Crime Library: Criminal Minds and Methods

A Death Bed Accusation

An Easy Case

During a break in the career seminar she was attending, Aponte sat on a bench in the park. When her assailant arrived, she was talking to another man, William Sherief, 25, who was also attending the seminar. Dennis allegedly surprised them from behind, stabbing the man in the arm, and then stabbing Aponte in the lower back and in her side.

Nimsay Aponte
Nimsay Aponte
As he fled, he yelled that he'd told her not to lie him.

A bystander dialed 911. Sherief was hospitalized but survived. Aponte died almost immediately.

Police used Aponte's online records and Dennis's screen name to track him down. Just two days after the stabbing, on the morning of Thursday, May 14, they caught up with Dennis a few miles north of St. Mary's, on the corner of Webster and Tremont Avenues in the Bronx's Mt. Hope section. They arrested him and charged him with second-degree murder, assault and the criminal possession of a weapon. At his arraignment the next day, Dennis sat stonily as prosecutors described his alleged acts; he then denied the murder charge.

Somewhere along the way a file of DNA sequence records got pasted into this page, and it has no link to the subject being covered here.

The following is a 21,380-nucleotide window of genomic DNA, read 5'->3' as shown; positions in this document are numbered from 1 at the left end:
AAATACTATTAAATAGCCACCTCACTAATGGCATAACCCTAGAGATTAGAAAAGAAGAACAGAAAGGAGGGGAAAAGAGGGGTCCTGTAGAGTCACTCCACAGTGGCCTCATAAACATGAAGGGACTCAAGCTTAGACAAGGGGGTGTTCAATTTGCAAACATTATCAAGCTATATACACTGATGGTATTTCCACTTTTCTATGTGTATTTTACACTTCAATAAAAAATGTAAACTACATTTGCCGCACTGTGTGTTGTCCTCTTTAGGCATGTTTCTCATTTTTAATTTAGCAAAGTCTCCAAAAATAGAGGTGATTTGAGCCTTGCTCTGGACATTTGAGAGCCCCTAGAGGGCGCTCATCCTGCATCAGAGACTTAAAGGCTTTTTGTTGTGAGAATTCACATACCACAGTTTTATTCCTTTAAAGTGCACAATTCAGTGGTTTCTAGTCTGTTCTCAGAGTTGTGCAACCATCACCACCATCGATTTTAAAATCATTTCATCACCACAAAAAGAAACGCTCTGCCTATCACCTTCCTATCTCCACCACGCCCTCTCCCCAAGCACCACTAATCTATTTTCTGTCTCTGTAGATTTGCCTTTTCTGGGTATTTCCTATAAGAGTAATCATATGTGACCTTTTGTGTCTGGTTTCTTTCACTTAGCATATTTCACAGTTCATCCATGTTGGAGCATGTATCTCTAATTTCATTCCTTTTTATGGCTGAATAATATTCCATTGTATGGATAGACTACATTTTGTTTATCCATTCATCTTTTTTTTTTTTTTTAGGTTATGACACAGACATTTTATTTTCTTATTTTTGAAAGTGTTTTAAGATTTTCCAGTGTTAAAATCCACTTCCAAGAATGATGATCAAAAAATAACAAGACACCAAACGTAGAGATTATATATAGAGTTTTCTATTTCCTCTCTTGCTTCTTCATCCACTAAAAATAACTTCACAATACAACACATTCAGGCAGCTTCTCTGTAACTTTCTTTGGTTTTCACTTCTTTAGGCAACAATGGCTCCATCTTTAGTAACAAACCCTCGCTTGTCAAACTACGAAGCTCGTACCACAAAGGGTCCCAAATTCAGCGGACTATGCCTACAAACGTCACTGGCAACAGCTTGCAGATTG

As Dennis tells it, that first day, he happened to find Aponte in the park. He accused her of toying with his feelings. She denied it, and he left. The next day, he says, he drank a couple beers, smoked some pot, and returned to the park. He insists he does not recall having a knife on him either day. He acknowledges that he attacked Sherief: Dennis wanted a fight, he said, but claims Sherief just ran off. He claims he didn't kill Aponte, just "smacked her" and told her, "That's what you get for playing with my emotions."

Nimsay Aponte
Nimsay Aponte
Dennis was enrolled in a substance abuse program at Lincoln, the same hospital where Aponte died. He acknowledges a history of mental illness.

Now he awaits trial.

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